How to get the best out of your Yubikey with GPG

May 19, 2020 - 14 min read

I’ve been using a set of Yubikeys for some time now, not just for 2FA but for SSH authentication, remote code signing and password storage too. It’s worked so well (and required such significant effort to get working) that I thought I’d write about how I did it and what makes my approach secure.

GPG, or GnuPG – now in version 2.x implements the OpenPGP email encryption standard and allows the use of hardware smartcards such as the Yubikey 5.

This guide is applicable to most Linux distribution and MacOS. I’m currently using Ubuntu 20.04 and MacOS Mojave.

My 3 yubikeys
My 3 yubikeys

A reference implementation of a system that supports this all automatically can be found in my dotfiles.

Initialisation

To start, you’ll need to install ykman and gnupg together with the right interface software; pcscd and scdaemon on Ubuntu.

In order to use your Yubikey for everything in this article, it has to contain the only copy of your GPG private keys; GPG must have the public parts and be configured to use the Yubikey as an OpenPGP smartcard.

With OpenPGP/gnupg there are many different possible key topologies and crypto settings. What you want will depend on what you need the configuration for.

OpenPGP setup

I recommend you follow this setup process in livecd session in order to mitigate the risk of the private keys being intercepted by a bad actor before they are copied to the yubikey.1

GnuPG2 classifies keys by their capability; you’ll notice (some of) the characters [CSEA] alongside listed secret keys with GnuPG2. Whilst fundamentally the private keys are just a number of bits, GnuPG2 can earmark each key with one or more capabilities upon generation such that it can only ever be used for the allocated purpose thereafter. The key capabilities are: [C]ertificaiton, [S]igning, [E]ncryption and [A]uthentication.

As I understand, it is simply good cryptographic practice to have single-purpose keys; you should not, for instance, use the same key to authenticate as you should to encrypt. The reasoning behind this is presumably to mitigate some kind of theoretical attack.

GnuPG2 historically has in interface designed for (unusual) humans, not machines; until recently it was difficult to script. Since version 2.2, there is an interface to generate and set up keys in non-interactive mode. As such I created a script called gpg-keygen to generate the following topology for you:

  1. One master key (CS) (4096 bit RSA)
  2. S subkey (4096 bit RSA)
  3. E subkey (4096 bit RSA)
  4. A subkey (4096 bit RSA)

To use it, run the script in an empty directory. The master key has a longer validity and can be used to revoke compromised keys2 as well as create new, certified subkeys. Store it encrypted (with all the other generated files) on a flash drive in a physical safe a with a backup copy in another safe; it’s sensitive.

Output of gpg-keygen
Output of gpg-keygen

The remaining 3 keys are for signing, encryption and authentication respectively. They are as big as a Yubikey 5 will allow, and are of the RSA type as the Yubikey 5 does not support eliptic curves.3

Files generated by gpg-keygen
Files generated by gpg-keygen

Next, you’ll need to copy the contents of gnupghome to ~/.gnupg – on the live session. GnuPG2 should then be able to load and use the keys, though before use the private subkeys need to be moved to the Yubikey.

Now is a good time to change the default OpenPGP user and admin pin from 123456 and 123435678 respectively. Steps:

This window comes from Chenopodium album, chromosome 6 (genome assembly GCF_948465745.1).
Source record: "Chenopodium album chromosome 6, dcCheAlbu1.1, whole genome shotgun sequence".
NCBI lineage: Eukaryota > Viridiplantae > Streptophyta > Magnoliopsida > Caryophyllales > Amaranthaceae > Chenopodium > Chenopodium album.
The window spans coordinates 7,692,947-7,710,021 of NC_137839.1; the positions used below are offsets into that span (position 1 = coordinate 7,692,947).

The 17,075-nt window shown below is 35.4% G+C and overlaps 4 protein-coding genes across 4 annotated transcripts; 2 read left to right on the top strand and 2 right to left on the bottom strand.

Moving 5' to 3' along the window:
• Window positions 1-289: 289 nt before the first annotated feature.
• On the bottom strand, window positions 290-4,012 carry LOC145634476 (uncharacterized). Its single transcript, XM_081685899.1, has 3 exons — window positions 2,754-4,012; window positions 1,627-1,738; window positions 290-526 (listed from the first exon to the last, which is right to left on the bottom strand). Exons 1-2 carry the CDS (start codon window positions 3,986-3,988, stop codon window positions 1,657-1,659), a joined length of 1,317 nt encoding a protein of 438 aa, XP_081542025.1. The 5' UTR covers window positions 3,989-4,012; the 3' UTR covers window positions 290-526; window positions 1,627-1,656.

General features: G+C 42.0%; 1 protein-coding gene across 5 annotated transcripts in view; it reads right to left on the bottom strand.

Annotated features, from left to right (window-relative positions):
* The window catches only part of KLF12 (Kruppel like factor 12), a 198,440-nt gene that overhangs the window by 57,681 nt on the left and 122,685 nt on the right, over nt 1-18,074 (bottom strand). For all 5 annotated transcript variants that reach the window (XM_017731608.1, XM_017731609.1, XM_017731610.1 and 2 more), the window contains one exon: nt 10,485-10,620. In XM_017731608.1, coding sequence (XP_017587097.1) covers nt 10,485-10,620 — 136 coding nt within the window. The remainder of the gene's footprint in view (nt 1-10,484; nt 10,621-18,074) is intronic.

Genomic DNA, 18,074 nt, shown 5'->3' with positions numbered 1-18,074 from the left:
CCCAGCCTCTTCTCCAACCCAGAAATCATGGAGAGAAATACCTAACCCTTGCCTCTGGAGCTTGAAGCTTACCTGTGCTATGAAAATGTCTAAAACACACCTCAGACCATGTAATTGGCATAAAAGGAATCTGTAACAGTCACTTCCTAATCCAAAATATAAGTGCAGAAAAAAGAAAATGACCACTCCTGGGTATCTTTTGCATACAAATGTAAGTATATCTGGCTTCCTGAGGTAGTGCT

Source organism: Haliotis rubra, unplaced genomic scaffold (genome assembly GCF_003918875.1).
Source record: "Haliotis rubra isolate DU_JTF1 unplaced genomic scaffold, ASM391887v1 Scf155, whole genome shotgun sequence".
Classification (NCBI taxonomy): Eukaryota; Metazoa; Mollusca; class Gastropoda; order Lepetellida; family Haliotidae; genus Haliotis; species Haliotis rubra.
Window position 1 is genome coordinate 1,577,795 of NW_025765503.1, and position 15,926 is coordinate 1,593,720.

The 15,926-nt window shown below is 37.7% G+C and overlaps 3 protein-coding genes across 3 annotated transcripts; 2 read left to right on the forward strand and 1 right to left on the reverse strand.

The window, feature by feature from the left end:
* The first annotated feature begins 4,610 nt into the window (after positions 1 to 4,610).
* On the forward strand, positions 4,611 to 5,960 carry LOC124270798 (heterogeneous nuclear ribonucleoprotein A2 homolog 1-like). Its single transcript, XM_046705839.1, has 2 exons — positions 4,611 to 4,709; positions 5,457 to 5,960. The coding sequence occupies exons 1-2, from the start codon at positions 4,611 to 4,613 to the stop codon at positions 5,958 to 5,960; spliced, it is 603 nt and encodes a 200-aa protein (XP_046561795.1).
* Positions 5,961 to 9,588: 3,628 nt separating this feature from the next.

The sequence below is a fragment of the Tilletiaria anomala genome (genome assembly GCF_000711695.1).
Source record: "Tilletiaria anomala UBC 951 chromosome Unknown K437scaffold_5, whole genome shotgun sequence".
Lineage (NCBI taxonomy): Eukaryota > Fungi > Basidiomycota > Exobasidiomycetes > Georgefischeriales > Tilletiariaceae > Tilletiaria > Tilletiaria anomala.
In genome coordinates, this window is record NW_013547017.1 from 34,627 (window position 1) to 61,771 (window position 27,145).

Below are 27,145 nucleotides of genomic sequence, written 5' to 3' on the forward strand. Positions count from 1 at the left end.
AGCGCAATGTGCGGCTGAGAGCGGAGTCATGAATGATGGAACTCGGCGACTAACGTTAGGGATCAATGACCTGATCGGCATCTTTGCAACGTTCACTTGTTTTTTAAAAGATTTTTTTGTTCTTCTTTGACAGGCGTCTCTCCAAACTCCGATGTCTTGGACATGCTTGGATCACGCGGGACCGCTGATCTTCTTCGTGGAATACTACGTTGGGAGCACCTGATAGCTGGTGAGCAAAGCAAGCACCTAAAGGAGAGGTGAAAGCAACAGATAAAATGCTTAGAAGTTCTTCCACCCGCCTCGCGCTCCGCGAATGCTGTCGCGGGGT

1. Run gpg2 --card-edit <email>
  2. Enter admin
  3. Enter passwd – change PIN and admin PIN as prompted

To move the keys, use gpg --edit-key <email> and enter the following commands:

  1. toggle
  2. For each key (S,E,A) select one by toggling the asterisk one at a time with the key command (1,2,3 respectively)
  3. When a key is selected, run keytocard to copy the key to the correct slot on the yuibkey (there are 3, one each for S,E,A)
  4. save then exit. If you don’t save, the private keys will persist locally which defeats the purpose of using the yubikey.

The private keys are now on your yubikey, and no longer exist in ~/.gnupg. The next step is to harvest the public parts of the key to initialise your target machine.

In order to use your new identity on the target machine, you’ll need to import the public keys and give the master key “ultimate trust.” This might sound odd, but this means GPG will implicitly trust any sub-key certified by your master key so you can use them.

I prefer a clean-room approach in this case to ensure that not private keys are copied to the target machine; in addition it makes it clear what steps are necessary to set up new machines, too. Bear in mind that if you use the web-of-trust and intend to keep other peoples public keys in GnuPG, you’ll need to transfer them separately.

To make GPG trust your master key ultimately, you’ll need to use the trusted-key setting in ~/.gnupg/gpg.conf. On the live session, you’ll notice a file called gpg-keyid.txt which contains your master key ID3. You can append it to your GPG config file with this scriptable example from my dotfiles, user-configuration-naggie.sh:

cat <<EOF >> ~/.gnupg/gpg.conf
trusted-key 9D37503A7DA6F9B6
EOF

Of course you should substitute my key ID for yours.

Next, you’ll need to import the public portions of your newly generated keys. These can be found in gpg-pubkeys.asc on the live session in ASCII-guarded format. It was exported by my gpg-keygen script using gpg2 --export --armor > gpg-pubkeys.asc. The keys can be piped into gpg2 --quiet --import – see https://github.com/naggie/dotfiles/blob/master/user-configuration-naggie.sh#L43 for reference.

Finally, tt’s important to install a hardened gpg.conf to ~/.gnupg/gpg.conf. GnuPG2, by default, will use some relatively weak ciphers presumably for the sake of compatibility.

The resulting key topology loaded into GnuPG2. Note the > which indicates the private key is on the yubikey. The keys also have ultimate trust.